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An Introduction to Catastrophe Disentanglement

  • September 29, 2006
  • By E. M. Bennatan
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In Spencer Johnson’s Who Moved My Cheese[9], the little people keep coming back to where the cheese used to be even though it’s not there anymore. It’s a natural tendency to continue doing what we did before even when, to an outside observer, it no longer makes sense. This behavior is quite common when software projects get into trouble. We keep plodding away at the project hoping that the problems will go away and the “cheese” will miraculously reappear. In all too many cases, it doesn’t.

Just as the smart thing to do when a ball of twine seems hopelessly entangled is to stop whatever we are doing with it (otherwise, the tangle gets worse), so it is with a disastrous project; the longer we keep at it, the worse it gets. At some point, we need to halt all activity and reassess what we are doing.

Disastrous software projects, or catastrophes, are projects that are completely out of control in one or more of the following aspects: schedule, budget, or quality. They are by no means rare; 44% of surveyed development organizations report that they have had software projects cancelled or abandoned due to significant overruns, and 15% say that it has happened to more than 10% of their projects (see Figure 1).

Figure 1 Percentage of surveyed organizations’ software projects that have been abandoned or cancelled due to significant cost or time overruns in the past three years (source [12])

But obviously, not every overrun or quality problem means a project is out of control, so at what point should we define a software project as a catastrophe? What are the criteria for taking the drastic step of halting all activities, and how do we go about reassessing the project? Most importantly, how do we go about getting the project moving again? The answers to these questions are the essence of the concept of catastrophe disentanglement.

One of the best-known attempts to disentangle a multi-hundred-milliondollar catastrophe ended recently, more than a decade after it began. In August 2005, the plug was finally pulled on the infamous Denver airport baggage handling system, in a scene reminiscent of Hal’s demise in the memorable Kubrick space odyssey movie.(1) This was a project that had gained notoriety for costing one million dollars a day for being late. One of the interesting questions about the Denver project is why didn’t the repeated efforts to save it succeed?

Of all the problems that plagued the project (see [3], [4]), probably the most formidable was the project’s unachievable goals. It is unlikely that anyone associated with the project could have brought about a significant change to the goals because the project’s extravagant functionality had, in fact, become part of its main attraction. But the ability to define achievable goals is a cornerstone of any catastrophe disentanglement process, without which the process cannot succeed, and that is one of the main reasons the Denver system could not be disentangled.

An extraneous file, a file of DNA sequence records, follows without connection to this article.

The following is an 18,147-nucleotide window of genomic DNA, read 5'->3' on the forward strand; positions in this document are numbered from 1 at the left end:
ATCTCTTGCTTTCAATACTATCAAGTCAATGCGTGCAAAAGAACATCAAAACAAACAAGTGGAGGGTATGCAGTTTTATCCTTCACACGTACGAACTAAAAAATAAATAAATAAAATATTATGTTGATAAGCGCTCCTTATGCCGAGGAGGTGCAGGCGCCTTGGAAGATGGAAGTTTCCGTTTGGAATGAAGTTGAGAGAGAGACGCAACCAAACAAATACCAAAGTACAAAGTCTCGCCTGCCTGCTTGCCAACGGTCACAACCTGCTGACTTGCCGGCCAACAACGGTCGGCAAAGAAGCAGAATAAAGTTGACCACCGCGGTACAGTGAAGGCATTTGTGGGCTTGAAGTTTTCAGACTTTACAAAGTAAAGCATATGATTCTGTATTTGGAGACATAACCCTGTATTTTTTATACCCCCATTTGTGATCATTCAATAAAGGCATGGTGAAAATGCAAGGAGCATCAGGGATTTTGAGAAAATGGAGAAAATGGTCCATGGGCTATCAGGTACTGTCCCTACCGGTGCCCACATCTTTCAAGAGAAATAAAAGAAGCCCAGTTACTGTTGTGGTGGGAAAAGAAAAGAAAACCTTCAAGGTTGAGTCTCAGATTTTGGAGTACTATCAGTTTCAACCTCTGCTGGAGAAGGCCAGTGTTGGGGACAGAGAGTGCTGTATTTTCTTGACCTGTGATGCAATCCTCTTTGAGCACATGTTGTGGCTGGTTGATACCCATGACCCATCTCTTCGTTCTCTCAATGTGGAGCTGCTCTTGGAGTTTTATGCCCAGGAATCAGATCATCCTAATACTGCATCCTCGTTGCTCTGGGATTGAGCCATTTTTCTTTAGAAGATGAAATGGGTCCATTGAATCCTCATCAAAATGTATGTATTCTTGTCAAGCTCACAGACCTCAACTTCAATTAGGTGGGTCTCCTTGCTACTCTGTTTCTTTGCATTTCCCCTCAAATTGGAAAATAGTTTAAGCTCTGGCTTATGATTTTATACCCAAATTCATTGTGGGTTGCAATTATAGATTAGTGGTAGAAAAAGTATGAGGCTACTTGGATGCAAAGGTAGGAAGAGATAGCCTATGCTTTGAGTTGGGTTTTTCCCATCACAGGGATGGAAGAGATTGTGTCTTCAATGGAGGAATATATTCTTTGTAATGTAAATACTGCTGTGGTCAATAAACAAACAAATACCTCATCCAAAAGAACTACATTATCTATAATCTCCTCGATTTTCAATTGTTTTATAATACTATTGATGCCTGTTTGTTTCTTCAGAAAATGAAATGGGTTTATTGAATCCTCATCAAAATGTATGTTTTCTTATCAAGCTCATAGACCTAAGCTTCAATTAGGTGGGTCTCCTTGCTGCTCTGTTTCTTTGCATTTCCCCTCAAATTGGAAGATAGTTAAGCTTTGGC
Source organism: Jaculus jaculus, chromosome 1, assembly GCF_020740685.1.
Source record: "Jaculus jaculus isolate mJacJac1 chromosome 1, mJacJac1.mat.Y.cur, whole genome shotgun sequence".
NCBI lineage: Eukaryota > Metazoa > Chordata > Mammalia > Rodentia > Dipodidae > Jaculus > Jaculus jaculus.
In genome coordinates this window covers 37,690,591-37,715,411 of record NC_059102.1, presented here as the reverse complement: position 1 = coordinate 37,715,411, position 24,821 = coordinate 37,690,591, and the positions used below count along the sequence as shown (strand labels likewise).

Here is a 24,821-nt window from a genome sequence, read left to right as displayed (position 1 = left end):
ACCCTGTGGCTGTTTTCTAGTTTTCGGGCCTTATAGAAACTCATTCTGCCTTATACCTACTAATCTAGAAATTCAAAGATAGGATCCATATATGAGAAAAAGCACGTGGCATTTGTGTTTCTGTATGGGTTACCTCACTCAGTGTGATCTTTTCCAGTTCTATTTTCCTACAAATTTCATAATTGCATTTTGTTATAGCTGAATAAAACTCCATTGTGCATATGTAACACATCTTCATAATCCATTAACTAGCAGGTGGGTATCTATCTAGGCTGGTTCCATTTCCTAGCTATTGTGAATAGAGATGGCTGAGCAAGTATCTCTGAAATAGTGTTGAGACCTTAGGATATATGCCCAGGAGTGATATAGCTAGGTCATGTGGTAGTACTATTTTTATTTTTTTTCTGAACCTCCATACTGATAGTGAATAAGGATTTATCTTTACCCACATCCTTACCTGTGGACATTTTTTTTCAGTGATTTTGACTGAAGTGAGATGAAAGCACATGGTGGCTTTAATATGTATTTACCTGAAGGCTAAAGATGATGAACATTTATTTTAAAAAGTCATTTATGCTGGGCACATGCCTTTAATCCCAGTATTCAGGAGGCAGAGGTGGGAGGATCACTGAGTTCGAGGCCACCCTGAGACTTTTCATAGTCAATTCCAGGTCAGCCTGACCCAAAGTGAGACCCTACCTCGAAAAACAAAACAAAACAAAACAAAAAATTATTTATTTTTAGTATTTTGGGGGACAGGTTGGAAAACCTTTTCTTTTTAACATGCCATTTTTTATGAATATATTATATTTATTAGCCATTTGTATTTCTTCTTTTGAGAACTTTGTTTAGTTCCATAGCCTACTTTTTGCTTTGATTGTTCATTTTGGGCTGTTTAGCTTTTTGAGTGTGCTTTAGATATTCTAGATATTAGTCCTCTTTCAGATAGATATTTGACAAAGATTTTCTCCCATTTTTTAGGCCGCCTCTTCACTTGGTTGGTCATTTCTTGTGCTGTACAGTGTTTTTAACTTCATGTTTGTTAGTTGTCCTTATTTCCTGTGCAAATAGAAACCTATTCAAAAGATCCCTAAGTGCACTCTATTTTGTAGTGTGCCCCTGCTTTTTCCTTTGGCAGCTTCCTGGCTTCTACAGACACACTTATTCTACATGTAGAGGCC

As indicated by the above survey data, cases like the Denver project are not rare (although few are as extreme). Most development organizations know this even without seeing the survey data. This frustrating reality was expressed in a famous quote from Martin Cobb of the Canadian Treasury Board: “We know why projects fail, we know how to prevent their failure—so why do they still fail?”.

Cobb’s quote highlights the conventional approach of software engineering. The objective of existing software engineering practices is to prevent the occurrence of software catastrophes—that is, to prevent the project from spiraling out of control. As such, the practices have an important role to play in software development. However, more than five decades of experience show that despite these methods, software catastrophes will continue to be around for a while.

When a software project is out of control, there is no PMI, IEEE, SEI, or ISO rescue process to follow because these organizations offer preventive, rather than corrective, solutions. But is such a project necessarily doomed? Will it inevitably collapse in failure? The following chapters will show that this is far from inevitable.

This article fills the void for corrective solutions in software engineering. It deals with projects that are already in serious trouble. In fact, this article is less concerned with how we got into trouble; it is more concerned with how we get out.

Overview of the Catastrophe Disentanglement Process